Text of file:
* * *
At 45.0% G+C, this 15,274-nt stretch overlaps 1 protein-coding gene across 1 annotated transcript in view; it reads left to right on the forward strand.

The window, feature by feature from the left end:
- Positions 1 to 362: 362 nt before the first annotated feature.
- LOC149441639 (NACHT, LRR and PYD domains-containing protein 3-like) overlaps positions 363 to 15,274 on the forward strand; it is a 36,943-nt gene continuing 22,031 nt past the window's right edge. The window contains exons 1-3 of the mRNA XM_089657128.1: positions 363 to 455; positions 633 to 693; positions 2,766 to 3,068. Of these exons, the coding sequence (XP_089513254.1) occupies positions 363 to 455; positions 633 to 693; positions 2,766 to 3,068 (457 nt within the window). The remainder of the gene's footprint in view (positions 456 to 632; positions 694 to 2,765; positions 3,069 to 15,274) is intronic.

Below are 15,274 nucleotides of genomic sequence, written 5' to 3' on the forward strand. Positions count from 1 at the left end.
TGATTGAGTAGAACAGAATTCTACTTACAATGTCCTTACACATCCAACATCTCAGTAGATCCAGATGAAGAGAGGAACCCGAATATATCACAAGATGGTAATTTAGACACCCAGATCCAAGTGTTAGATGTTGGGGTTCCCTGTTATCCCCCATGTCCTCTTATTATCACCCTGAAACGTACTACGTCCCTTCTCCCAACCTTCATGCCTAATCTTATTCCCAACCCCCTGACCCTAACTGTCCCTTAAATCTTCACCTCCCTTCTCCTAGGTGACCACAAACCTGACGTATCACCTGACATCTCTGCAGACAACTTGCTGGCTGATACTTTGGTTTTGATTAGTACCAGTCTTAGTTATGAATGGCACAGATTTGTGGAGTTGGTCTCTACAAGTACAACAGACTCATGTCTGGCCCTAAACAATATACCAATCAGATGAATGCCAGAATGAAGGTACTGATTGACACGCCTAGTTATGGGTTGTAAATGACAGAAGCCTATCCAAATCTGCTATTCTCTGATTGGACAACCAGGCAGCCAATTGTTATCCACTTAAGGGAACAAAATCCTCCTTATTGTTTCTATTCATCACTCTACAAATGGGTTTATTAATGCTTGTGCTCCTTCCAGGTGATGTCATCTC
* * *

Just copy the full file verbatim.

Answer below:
At 45.0% G+C, this 15,274-nt stretch overlaps 1 protein-coding gene across 1 annotated transcript in view; it reads left to right on the forward strand.

The window, feature by feature from the left end:
- Positions 1 to 362: 362 nt before the first annotated feature.
- LOC149441639 (NACHT, LRR and PYD domains-containing protein 3-like) overlaps positions 363 to 15,274 on the forward strand; it is a 36,943-nt gene continuing 22,031 nt past the window's right edge. The window contains exons 1-3 of the mRNA XM_089657128.1: positions 363 to 455; positions 633 to 693; positions 2,766 to 3,068. Of these exons, the coding sequence (XP_089513254.1) occupies positions 363 to 455; positions 633 to 693; positions 2,766 to 3,068 (457 nt within the window). The remainder of the gene's footprint in view (positions 456 to 632; positions 694 to 2,765; positions 3,069 to 15,274) is intronic.

Below are 15,274 nucleotides of genomic sequence, written 5' to 3' on the forward strand. Positions count from 1 at the left end.
TGATTGAGTAGAACAGAATTCTACTTACAATGTCCTTACACATCCAACATCTCAGTAGATCCAGATGAAGAGAGGAACCCGAATATATCACAAGATGGTAATTTAGACACCCAGATCCAAGTGTTAGATGTTGGGGTTCCCTGTTATCCCCCATGTCCTCTTATTATCACCCTGAAACGTACTACGTCCCTTCTCCCAACCTTCATGCCTAATCTTATTCCCAACCCCCTGACCCTAACTGTCCCTTAAATCTTCACCTCCCTTCTCCTAGGTGACCACAAACCTGACGTATCACCTGACATCTCTGCAGACAACTTGCTGGCTGATACTTTGGTTTTGATTAGTACCAGTCTTAGTTATGAATGGCACAGATTTGTGGAGTTGGTCTCTACAAGTACAACAGACTCATGTCTGGCCCTAAACAATATACCAATCAGATGAATGCCAGAATGAAGGTACTGATTGACACGCCTAGTTATGGGTTGTAAATGACAGAAGCCTATCCAAATCTGCTATTCTCTGATTGGACAACCAGGCAGCCAATTGTTATCCACTTAAGGGAACAAAATCCTCCTTATTGTTTCTATTCATCACTCTACAAATGGGTTTATTAATGCTTGTGCTCCTTCCAGGTGATGTCATCTC